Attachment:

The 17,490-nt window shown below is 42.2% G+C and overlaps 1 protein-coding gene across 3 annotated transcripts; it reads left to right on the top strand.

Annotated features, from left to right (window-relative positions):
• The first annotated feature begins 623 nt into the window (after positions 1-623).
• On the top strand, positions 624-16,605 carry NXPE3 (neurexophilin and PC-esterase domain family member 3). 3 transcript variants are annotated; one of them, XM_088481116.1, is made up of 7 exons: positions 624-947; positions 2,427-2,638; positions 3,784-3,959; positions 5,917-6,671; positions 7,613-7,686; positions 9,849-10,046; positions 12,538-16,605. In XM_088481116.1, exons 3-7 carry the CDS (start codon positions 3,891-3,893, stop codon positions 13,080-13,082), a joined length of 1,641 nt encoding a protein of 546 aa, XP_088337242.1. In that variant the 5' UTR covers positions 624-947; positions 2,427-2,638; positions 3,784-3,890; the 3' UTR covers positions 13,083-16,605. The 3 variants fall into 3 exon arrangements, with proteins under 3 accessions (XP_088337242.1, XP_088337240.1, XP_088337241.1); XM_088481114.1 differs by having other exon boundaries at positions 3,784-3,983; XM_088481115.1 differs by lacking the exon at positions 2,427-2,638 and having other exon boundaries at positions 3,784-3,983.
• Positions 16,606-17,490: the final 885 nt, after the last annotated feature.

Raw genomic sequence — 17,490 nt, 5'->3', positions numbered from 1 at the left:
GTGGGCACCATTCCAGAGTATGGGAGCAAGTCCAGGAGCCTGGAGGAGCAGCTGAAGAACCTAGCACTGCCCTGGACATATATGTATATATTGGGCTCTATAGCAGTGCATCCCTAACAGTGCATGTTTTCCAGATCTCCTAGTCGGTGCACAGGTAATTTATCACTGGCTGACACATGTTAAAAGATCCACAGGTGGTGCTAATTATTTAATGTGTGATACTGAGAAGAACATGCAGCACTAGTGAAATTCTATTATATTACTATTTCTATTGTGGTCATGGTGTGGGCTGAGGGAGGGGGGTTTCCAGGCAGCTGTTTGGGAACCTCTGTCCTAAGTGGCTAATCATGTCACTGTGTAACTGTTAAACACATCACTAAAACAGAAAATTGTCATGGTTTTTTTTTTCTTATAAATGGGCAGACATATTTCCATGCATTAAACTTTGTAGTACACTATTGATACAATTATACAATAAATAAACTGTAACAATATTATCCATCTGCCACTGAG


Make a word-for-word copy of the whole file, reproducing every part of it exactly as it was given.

The 17,490-nt window shown below is 42.2% G+C and overlaps 1 protein-coding gene across 3 annotated transcripts; it reads left to right on the top strand.

Annotated features, from left to right (window-relative positions):
• The first annotated feature begins 623 nt into the window (after positions 1-623).
• On the top strand, positions 624-16,605 carry NXPE3 (neurexophilin and PC-esterase domain family member 3). 3 transcript variants are annotated; one of them, XM_088481116.1, is made up of 7 exons: positions 624-947; positions 2,427-2,638; positions 3,784-3,959; positions 5,917-6,671; positions 7,613-7,686; positions 9,849-10,046; positions 12,538-16,605. In XM_088481116.1, exons 3-7 carry the CDS (start codon positions 3,891-3,893, stop codon positions 13,080-13,082), a joined length of 1,641 nt encoding a protein of 546 aa, XP_088337242.1. In that variant the 5' UTR covers positions 624-947; positions 2,427-2,638; positions 3,784-3,890; the 3' UTR covers positions 13,083-16,605. The 3 variants fall into 3 exon arrangements, with proteins under 3 accessions (XP_088337242.1, XP_088337240.1, XP_088337241.1); XM_088481114.1 differs by having other exon boundaries at positions 3,784-3,983; XM_088481115.1 differs by lacking the exon at positions 2,427-2,638 and having other exon boundaries at positions 3,784-3,983.
• Positions 16,606-17,490: the final 885 nt, after the last annotated feature.

Raw genomic sequence — 17,490 nt, 5'->3', positions numbered from 1 at the left:
GTGGGCACCATTCCAGAGTATGGGAGCAAGTCCAGGAGCCTGGAGGAGCAGCTGAAGAACCTAGCACTGCCCTGGACATATATGTATATATTGGGCTCTATAGCAGTGCATCCCTAACAGTGCATGTTTTCCAGATCTCCTAGTCGGTGCACAGGTAATTTATCACTGGCTGACACATGTTAAAAGATCCACAGGTGGTGCTAATTATTTAATGTGTGATACTGAGAAGAACATGCAGCACTAGTGAAATTCTATTATATTACTATTTCTATTGTGGTCATGGTGTGGGCTGAGGGAGGGGGGTTTCCAGGCAGCTGTTTGGGAACCTCTGTCCTAAGTGGCTAATCATGTCACTGTGTAACTGTTAAACACATCACTAAAACAGAAAATTGTCATGGTTTTTTTTTTCTTATAAATGGGCAGACATATTTCCATGCATTAAACTTTGTAGTACACTATTGATACAATTATACAATAAATAAACTGTAACAATATTATCCATCTGCCACTGAG